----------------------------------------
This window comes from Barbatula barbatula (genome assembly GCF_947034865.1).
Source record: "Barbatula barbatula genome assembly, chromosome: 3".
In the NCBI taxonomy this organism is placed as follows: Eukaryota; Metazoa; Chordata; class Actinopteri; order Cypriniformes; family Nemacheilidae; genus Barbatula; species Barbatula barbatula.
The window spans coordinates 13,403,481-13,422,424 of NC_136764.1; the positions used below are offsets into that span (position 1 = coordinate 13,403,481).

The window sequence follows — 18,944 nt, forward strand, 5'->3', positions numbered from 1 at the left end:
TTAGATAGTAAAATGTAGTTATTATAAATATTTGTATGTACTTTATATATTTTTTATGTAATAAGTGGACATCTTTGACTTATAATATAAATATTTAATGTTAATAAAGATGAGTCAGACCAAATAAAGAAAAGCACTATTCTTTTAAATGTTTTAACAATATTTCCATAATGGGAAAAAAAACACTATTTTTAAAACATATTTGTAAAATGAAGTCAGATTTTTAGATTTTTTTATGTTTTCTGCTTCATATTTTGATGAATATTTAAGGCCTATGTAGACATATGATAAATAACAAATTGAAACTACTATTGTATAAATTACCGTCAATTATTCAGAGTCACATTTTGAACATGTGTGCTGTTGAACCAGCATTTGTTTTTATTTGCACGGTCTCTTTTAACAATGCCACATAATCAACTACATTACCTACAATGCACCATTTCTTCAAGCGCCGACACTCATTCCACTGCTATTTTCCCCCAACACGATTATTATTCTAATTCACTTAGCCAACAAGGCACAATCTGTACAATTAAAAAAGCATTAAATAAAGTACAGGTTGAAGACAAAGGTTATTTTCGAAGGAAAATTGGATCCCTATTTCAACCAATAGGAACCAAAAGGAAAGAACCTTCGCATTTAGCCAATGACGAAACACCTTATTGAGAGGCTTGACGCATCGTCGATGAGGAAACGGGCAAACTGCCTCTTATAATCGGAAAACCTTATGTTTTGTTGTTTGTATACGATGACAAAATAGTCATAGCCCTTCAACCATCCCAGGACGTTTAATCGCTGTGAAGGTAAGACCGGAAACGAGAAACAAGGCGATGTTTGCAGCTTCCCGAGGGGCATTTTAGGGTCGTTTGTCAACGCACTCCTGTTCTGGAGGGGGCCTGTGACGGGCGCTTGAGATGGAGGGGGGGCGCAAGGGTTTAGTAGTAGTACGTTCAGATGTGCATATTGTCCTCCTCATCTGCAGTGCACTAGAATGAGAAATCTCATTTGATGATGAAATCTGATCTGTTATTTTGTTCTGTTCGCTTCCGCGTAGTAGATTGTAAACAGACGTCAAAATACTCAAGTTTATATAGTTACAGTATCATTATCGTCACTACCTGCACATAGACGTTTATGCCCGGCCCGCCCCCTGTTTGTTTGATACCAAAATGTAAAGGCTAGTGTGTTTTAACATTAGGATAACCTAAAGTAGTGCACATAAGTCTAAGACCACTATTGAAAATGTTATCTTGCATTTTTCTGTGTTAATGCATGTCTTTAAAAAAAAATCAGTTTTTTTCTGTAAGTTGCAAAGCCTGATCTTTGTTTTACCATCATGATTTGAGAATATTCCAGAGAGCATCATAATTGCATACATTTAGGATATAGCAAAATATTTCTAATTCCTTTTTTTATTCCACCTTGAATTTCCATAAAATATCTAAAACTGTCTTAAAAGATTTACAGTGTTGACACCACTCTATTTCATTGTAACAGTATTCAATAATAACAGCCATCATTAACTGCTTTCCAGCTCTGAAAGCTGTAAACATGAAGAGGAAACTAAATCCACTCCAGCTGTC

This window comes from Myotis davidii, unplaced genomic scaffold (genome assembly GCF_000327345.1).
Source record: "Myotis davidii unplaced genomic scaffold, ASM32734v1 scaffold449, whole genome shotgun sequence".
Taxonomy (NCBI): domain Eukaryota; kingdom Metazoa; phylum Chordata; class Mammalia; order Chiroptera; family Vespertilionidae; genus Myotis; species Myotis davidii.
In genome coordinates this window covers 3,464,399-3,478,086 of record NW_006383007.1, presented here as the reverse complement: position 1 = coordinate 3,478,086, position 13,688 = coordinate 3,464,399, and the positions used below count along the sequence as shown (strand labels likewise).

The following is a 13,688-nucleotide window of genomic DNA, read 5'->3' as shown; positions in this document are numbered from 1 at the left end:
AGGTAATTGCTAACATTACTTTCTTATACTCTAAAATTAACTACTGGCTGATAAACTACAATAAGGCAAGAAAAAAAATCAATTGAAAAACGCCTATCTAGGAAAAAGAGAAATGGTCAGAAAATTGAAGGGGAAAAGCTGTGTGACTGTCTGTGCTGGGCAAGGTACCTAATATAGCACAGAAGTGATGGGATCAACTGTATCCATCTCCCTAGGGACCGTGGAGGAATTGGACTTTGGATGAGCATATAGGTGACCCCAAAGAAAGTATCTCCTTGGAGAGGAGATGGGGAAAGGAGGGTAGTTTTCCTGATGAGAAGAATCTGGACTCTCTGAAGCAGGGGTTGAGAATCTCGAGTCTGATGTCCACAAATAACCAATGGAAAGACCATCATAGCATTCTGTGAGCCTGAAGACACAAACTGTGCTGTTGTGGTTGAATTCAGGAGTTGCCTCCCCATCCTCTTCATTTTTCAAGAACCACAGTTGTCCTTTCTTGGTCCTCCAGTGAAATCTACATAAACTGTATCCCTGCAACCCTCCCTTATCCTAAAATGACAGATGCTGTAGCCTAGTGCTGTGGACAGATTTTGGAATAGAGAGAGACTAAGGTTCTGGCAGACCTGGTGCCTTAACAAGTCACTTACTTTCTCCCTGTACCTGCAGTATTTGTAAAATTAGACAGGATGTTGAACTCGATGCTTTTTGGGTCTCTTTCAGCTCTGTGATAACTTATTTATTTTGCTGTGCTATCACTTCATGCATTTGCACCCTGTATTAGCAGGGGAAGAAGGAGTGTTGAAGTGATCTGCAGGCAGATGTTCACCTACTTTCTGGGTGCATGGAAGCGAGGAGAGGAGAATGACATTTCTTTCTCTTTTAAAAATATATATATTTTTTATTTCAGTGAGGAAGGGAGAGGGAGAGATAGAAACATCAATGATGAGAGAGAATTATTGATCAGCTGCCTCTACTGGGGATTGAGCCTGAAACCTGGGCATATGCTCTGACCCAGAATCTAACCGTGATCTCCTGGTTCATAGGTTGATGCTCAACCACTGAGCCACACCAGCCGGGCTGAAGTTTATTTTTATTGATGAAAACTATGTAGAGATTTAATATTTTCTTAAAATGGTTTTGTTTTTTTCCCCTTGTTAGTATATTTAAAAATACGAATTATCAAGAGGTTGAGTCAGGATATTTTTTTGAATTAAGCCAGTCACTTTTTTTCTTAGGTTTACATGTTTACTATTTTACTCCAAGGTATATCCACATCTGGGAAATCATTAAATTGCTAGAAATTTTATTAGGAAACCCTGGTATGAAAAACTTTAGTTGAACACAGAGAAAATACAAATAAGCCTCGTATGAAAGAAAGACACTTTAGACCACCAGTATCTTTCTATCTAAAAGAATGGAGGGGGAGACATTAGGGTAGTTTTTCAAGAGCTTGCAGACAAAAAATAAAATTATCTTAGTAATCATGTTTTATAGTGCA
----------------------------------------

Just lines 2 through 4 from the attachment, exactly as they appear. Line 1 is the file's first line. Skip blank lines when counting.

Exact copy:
Source record: "Barbatula barbatula genome assembly, chromosome: 3".
In the NCBI taxonomy this organism is placed as follows: Eukaryota; Metazoa; Chordata; class Actinopteri; order Cypriniformes; family Nemacheilidae; genus Barbatula; species Barbatula barbatula.
The window spans coordinates 13,403,481-13,422,424 of NC_136764.1; the positions used below are offsets into that span (position 1 = coordinate 13,403,481).